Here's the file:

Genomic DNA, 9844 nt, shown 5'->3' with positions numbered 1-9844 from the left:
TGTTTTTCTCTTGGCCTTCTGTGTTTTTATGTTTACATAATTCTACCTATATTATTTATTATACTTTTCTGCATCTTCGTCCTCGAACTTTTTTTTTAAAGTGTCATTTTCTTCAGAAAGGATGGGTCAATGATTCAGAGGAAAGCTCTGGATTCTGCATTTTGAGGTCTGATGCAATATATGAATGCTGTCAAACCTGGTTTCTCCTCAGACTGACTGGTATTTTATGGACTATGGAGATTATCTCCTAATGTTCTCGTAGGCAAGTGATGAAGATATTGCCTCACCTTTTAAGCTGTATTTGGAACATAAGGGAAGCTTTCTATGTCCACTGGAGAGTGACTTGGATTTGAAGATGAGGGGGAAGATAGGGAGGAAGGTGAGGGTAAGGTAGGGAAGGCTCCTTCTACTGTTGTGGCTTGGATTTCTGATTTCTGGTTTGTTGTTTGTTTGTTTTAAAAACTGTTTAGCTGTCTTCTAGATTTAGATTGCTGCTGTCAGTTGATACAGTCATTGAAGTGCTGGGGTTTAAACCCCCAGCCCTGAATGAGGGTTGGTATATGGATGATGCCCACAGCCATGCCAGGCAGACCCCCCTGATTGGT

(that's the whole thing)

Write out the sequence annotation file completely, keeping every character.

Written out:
Genomic DNA, 9844 nt, shown 5'->3' with positions numbered 1-9844 from the left:
TGTTTTTCTCTTGGCCTTCTGTGTTTTTATGTTTACATAATTCTACCTATATTATTTATTATACTTTTCTGCATCTTCGTCCTCGAACTTTTTTTTTAAAGTGTCATTTTCTTCAGAAAGGATGGGTCAATGATTCAGAGGAAAGCTCTGGATTCTGCATTTTGAGGTCTGATGCAATATATGAATGCTGTCAAACCTGGTTTCTCCTCAGACTGACTGGTATTTTATGGACTATGGAGATTATCTCCTAATGTTCTCGTAGGCAAGTGATGAAGATATTGCCTCACCTTTTAAGCTGTATTTGGAACATAAGGGAAGCTTTCTATGTCCACTGGAGAGTGACTTGGATTTGAAGATGAGGGGGAAGATAGGGAGGAAGGTGAGGGTAAGGTAGGGAAGGCTCCTTCTACTGTTGTGGCTTGGATTTCTGATTTCTGGTTTGTTGTTTGTTTGTTTTAAAAACTGTTTAGCTGTCTTCTAGATTTAGATTGCTGCTGTCAGTTGATACAGTCATTGAAGTGCTGGGGTTTAAACCCCCAGCCCTGAATGAGGGTTGGTATATGGATGATGCCCACAGCCATGCCAGGCAGACCCCCCTGATTGGT